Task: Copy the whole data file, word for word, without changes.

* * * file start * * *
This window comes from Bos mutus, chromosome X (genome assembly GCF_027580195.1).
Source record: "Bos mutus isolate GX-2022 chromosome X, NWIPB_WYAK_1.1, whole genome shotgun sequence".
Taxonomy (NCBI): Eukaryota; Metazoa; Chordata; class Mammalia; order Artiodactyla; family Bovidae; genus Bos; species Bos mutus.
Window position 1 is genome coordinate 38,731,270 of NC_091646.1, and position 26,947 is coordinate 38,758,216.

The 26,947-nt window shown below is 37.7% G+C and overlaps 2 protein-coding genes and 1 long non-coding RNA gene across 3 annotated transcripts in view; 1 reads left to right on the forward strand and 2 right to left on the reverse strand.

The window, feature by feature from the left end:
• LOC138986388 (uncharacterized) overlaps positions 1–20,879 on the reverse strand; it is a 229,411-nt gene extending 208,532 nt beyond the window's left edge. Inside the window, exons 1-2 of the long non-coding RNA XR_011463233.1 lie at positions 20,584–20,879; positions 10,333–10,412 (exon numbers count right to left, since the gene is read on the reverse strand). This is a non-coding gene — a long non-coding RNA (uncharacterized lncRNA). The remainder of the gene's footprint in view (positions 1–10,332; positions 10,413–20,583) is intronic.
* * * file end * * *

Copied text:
This window comes from Bos mutus, chromosome X (genome assembly GCF_027580195.1).
Source record: "Bos mutus isolate GX-2022 chromosome X, NWIPB_WYAK_1.1, whole genome shotgun sequence".
Taxonomy (NCBI): Eukaryota; Metazoa; Chordata; class Mammalia; order Artiodactyla; family Bovidae; genus Bos; species Bos mutus.
Window position 1 is genome coordinate 38,731,270 of NC_091646.1, and position 26,947 is coordinate 38,758,216.

The 26,947-nt window shown below is 37.7% G+C and overlaps 2 protein-coding genes and 1 long non-coding RNA gene across 3 annotated transcripts in view; 1 reads left to right on the forward strand and 2 right to left on the reverse strand.

The window, feature by feature from the left end:
• LOC138986388 (uncharacterized) overlaps positions 1–20,879 on the reverse strand; it is a 229,411-nt gene extending 208,532 nt beyond the window's left edge. Inside the window, exons 1-2 of the long non-coding RNA XR_011463233.1 lie at positions 20,584–20,879; positions 10,333–10,412 (exon numbers count right to left, since the gene is read on the reverse strand). This is a non-coding gene — a long non-coding RNA (uncharacterized lncRNA). The remainder of the gene's footprint in view (positions 1–10,332; positions 10,413–20,583) is intronic.